Whispers on the Wind – A Reading of Russell C. Leong’s "Dreams and Dust"



Guest post by reader Charles Kress.

Kuan Yin


What of the past that whispers
Such winds blow our words away
Where have they gone
Must we always start anew
Will dead voices never cease

from “Blood Secrets”



Not long ago I wrote the poem “Blood Secrets” based on a dream. In the dream I was in a large room with many statues of saints, angels, goddesses and bodhisattvas. The statues had all crumbled into rubble. I knelt among the pieces and wept.
When I woke up I was much disturbed by the dream. In trying to understand it, I wrote “Blood Secrets”, which incorporated the broken sacred statues. Within my poem I created a dialog between Kuan Yin, the goddess of mercy and compassion, and Maitreya, the Bodhisattva, who has yet to take birth, concerning the state of future spirituality.
In my poem, Maitreya seeks help from Kuan Yin, while they are sitting by a lakeside pavillion. Maitreya asks for help when he takes birth. Kuan Yin replies that the older saints, like the statues in my dream, have gone.

my time on earth is over for now.
The twilight of the gods is real
The wheel has turned.
Another spoke has ascended

But she tells Maitreya that there are still those people in the world who act as her hands and see as her eyes, that they will help him.
Russell C. Leong

In the poem “Dreams and Dust”, published in the current issue of Cha, Russell C. Leong also invokes the goddess Kuan Yin:

Kuan Yin looks over the lake
Where 500 carp rush toward
The older man leaning on the balustrade

This seemingly ordinary scene may also be seen as an invocation of Kuan Yin. Whether as a statue or a living Bodhisattva is left to our mind’s eye to choose. The 500 carp in the lake show us the spirits of water that live within the hungry fish. Water may be seen as the compassion that flows from Kuan Yin.

He picks up the banana peels
Someone else has left on the wet ground
Shreds them and tosses them to the fish
Next to him, a woman does the same

Can you see them? The old man and the younger woman tossing bits of banana peel to the fish. They seem so ordinary and unremarkable, yet by their actions, they feed the multitude of fish. Is this not Kuan Yin’s compassion acting through them?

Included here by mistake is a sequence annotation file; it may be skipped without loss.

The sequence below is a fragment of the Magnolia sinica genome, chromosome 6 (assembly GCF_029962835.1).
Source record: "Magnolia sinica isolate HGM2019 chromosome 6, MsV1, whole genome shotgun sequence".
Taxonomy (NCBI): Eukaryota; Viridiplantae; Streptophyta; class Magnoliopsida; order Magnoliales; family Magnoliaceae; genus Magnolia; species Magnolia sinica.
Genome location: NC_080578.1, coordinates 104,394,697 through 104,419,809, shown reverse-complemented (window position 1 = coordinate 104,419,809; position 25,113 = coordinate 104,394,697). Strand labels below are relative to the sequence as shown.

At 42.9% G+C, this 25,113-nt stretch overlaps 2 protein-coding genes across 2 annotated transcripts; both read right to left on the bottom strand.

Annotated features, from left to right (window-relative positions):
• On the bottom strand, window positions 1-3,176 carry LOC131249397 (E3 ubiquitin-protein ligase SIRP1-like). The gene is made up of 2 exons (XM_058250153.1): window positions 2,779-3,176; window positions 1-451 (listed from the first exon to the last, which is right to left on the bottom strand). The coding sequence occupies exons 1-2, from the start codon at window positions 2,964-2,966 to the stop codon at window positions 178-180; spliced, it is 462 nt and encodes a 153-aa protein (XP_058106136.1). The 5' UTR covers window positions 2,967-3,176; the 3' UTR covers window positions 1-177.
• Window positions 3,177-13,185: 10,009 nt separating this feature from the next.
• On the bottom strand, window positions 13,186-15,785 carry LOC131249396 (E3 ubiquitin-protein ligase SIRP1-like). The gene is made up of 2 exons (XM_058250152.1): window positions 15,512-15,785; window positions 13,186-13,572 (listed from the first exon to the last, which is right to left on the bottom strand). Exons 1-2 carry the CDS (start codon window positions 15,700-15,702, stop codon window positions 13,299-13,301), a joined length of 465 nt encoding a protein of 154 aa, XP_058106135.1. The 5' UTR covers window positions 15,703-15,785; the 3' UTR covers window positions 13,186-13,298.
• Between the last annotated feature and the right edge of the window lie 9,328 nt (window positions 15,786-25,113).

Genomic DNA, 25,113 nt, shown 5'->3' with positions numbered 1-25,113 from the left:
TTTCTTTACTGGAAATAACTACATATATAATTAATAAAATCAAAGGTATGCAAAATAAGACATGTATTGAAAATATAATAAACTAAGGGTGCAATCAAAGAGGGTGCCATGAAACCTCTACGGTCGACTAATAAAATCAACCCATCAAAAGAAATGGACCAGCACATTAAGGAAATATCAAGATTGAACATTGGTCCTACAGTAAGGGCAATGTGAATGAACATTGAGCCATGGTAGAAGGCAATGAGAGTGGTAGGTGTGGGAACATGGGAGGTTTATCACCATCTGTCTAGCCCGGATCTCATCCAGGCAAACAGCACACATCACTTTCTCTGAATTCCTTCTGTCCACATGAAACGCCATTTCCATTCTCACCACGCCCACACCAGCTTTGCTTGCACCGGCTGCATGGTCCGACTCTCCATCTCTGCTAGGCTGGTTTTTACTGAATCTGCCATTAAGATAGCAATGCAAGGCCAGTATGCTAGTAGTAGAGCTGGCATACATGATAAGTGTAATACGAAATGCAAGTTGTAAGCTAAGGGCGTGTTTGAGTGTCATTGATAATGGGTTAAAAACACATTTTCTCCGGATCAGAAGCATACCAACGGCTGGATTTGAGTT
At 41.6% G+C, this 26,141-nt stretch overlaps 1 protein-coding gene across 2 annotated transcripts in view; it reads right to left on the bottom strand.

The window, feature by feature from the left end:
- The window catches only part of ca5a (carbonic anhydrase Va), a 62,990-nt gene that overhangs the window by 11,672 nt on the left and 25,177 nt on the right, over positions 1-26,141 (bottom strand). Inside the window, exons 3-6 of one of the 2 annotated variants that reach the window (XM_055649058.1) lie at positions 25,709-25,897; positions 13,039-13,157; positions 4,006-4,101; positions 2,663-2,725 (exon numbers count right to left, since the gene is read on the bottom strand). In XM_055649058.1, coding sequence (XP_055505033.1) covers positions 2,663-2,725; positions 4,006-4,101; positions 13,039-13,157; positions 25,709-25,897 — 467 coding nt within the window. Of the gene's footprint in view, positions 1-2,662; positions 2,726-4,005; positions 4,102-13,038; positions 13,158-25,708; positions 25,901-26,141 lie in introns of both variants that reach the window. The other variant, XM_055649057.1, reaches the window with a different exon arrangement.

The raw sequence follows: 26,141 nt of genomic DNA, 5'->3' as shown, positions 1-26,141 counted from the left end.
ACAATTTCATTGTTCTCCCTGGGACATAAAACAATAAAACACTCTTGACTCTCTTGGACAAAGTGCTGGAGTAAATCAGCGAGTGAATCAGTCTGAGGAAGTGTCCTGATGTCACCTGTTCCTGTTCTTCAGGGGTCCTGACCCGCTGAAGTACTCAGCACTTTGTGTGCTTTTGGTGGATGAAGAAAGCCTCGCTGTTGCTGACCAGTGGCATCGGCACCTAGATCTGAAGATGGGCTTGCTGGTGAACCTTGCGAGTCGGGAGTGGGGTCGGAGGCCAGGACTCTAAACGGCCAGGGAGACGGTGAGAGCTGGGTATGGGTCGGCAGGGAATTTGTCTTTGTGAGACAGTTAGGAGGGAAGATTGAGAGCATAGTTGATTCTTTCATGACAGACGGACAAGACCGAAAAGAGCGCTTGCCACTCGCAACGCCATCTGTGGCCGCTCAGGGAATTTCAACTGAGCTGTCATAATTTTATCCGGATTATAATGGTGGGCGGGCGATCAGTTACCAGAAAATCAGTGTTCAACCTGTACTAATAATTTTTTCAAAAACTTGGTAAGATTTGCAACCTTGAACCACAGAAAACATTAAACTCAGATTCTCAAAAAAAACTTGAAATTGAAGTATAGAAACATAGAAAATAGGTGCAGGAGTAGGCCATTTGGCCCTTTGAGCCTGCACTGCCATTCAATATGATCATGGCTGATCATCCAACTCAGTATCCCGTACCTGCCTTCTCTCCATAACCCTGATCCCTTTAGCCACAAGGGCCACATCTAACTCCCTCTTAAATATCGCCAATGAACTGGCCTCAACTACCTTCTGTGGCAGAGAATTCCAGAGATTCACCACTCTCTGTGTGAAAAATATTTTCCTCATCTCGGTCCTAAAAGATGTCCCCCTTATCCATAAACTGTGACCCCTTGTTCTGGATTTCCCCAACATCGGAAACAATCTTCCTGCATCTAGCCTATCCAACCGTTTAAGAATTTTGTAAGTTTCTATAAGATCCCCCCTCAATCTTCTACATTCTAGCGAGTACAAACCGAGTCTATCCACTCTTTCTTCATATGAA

Each lost in their separate dreams & dust:
The man, too old to become a monk now
The woman, too tied to the world to leave it.

Like each of us, they too are “lost in their separate dreams & dust.” The illusions of this world manifesting in the dust of the earth. And like them, we as well are “too tied to the world to leave it.” Yet we of the world of dreams and dust are the ones that Kuan Yin watches. We are the ones through which she acts.
The poem shows them joined together: “the man, the woman, the fish, the statue.” Each separate, each a part of a larger reality that is:

covered by rain, lustrous as pearls
Which contain the morning light.

Again we see the image of water, illuminated by the light of Kuan Yin’s compassion for all beings, that lives within us all.
In another parallel to my own poem, the statue of Kuan Yin has been destroyed and

Rebuilt after incense and wind
had burnt down the one before

One is tempted to see demons at work in the statues destruction by fire, but on a deeper level we can understand the Buddhist idea of impermanence is at work here as well.
Leong’s poem closes with a contrasting view of a man coming “From the hill above the lake.” He is no annomyous man:

Ven. Dhammadipa makes his way down
The wooden path that encircles the temple’s drum

Named and honored, he walks the Buddhist path. The temple drum implies a powerful voice, a powerful message has he to give us.